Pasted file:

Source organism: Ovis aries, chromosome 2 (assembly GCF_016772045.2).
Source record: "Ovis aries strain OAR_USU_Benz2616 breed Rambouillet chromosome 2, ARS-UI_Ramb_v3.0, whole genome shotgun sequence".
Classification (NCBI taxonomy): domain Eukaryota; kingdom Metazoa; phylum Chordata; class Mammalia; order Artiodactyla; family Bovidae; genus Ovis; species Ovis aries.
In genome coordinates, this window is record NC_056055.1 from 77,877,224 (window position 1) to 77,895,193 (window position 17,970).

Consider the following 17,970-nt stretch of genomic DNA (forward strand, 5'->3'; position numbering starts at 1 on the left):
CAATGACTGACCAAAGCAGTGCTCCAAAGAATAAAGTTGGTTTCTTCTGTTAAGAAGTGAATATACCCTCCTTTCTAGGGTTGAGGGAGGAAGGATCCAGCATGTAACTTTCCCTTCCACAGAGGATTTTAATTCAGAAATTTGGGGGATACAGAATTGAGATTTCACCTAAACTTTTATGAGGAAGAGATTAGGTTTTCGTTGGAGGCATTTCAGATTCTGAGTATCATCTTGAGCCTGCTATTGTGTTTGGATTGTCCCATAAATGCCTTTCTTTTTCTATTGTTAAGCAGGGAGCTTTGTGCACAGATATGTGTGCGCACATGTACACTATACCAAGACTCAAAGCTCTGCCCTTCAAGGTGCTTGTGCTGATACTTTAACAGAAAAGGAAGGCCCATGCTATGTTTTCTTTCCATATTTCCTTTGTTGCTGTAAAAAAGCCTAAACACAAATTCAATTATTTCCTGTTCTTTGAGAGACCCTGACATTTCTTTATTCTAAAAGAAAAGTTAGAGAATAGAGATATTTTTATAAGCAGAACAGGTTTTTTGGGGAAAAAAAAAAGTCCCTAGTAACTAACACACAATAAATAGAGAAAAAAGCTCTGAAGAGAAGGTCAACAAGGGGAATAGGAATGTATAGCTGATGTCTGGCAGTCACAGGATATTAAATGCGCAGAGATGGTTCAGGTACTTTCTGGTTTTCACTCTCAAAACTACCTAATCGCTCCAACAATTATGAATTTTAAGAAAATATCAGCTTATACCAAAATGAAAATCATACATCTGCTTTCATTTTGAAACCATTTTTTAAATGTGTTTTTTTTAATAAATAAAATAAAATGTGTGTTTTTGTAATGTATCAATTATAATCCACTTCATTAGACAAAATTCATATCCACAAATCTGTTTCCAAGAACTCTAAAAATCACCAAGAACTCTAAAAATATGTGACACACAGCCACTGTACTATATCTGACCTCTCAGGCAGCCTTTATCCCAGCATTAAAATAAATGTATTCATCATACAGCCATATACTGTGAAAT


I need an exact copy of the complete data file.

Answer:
Source organism: Ovis aries, chromosome 2 (assembly GCF_016772045.2).
Source record: "Ovis aries strain OAR_USU_Benz2616 breed Rambouillet chromosome 2, ARS-UI_Ramb_v3.0, whole genome shotgun sequence".
Classification (NCBI taxonomy): domain Eukaryota; kingdom Metazoa; phylum Chordata; class Mammalia; order Artiodactyla; family Bovidae; genus Ovis; species Ovis aries.
In genome coordinates, this window is record NC_056055.1 from 77,877,224 (window position 1) to 77,895,193 (window position 17,970).

Consider the following 17,970-nt stretch of genomic DNA (forward strand, 5'->3'; position numbering starts at 1 on the left):
CAATGACTGACCAAAGCAGTGCTCCAAAGAATAAAGTTGGTTTCTTCTGTTAAGAAGTGAATATACCCTCCTTTCTAGGGTTGAGGGAGGAAGGATCCAGCATGTAACTTTCCCTTCCACAGAGGATTTTAATTCAGAAATTTGGGGGATACAGAATTGAGATTTCACCTAAACTTTTATGAGGAAGAGATTAGGTTTTCGTTGGAGGCATTTCAGATTCTGAGTATCATCTTGAGCCTGCTATTGTGTTTGGATTGTCCCATAAATGCCTTTCTTTTTCTATTGTTAAGCAGGGAGCTTTGTGCACAGATATGTGTGCGCACATGTACACTATACCAAGACTCAAAGCTCTGCCCTTCAAGGTGCTTGTGCTGATACTTTAACAGAAAAGGAAGGCCCATGCTATGTTTTCTTTCCATATTTCCTTTGTTGCTGTAAAAAAGCCTAAACACAAATTCAATTATTTCCTGTTCTTTGAGAGACCCTGACATTTCTTTATTCTAAAAGAAAAGTTAGAGAATAGAGATATTTTTATAAGCAGAACAGGTTTTTTGGGGAAAAAAAAAAGTCCCTAGTAACTAACACACAATAAATAGAGAAAAAAGCTCTGAAGAGAAGGTCAACAAGGGGAATAGGAATGTATAGCTGATGTCTGGCAGTCACAGGATATTAAATGCGCAGAGATGGTTCAGGTACTTTCTGGTTTTCACTCTCAAAACTACCTAATCGCTCCAACAATTATGAATTTTAAGAAAATATCAGCTTATACCAAAATGAAAATCATACATCTGCTTTCATTTTGAAACCATTTTTTAAATGTGTTTTTTTTAATAAATAAAATAAAATGTGTGTTTTTGTAATGTATCAATTATAATCCACTTCATTAGACAAAATTCATATCCACAAATCTGTTTCCAAGAACTCTAAAAATCACCAAGAACTCTAAAAATATGTGACACACAGCCACTGTACTATATCTGACCTCTCAGGCAGCCTTTATCCCAGCATTAAAATAAATGTATTCATCATACAGCCATATACTGTGAAAT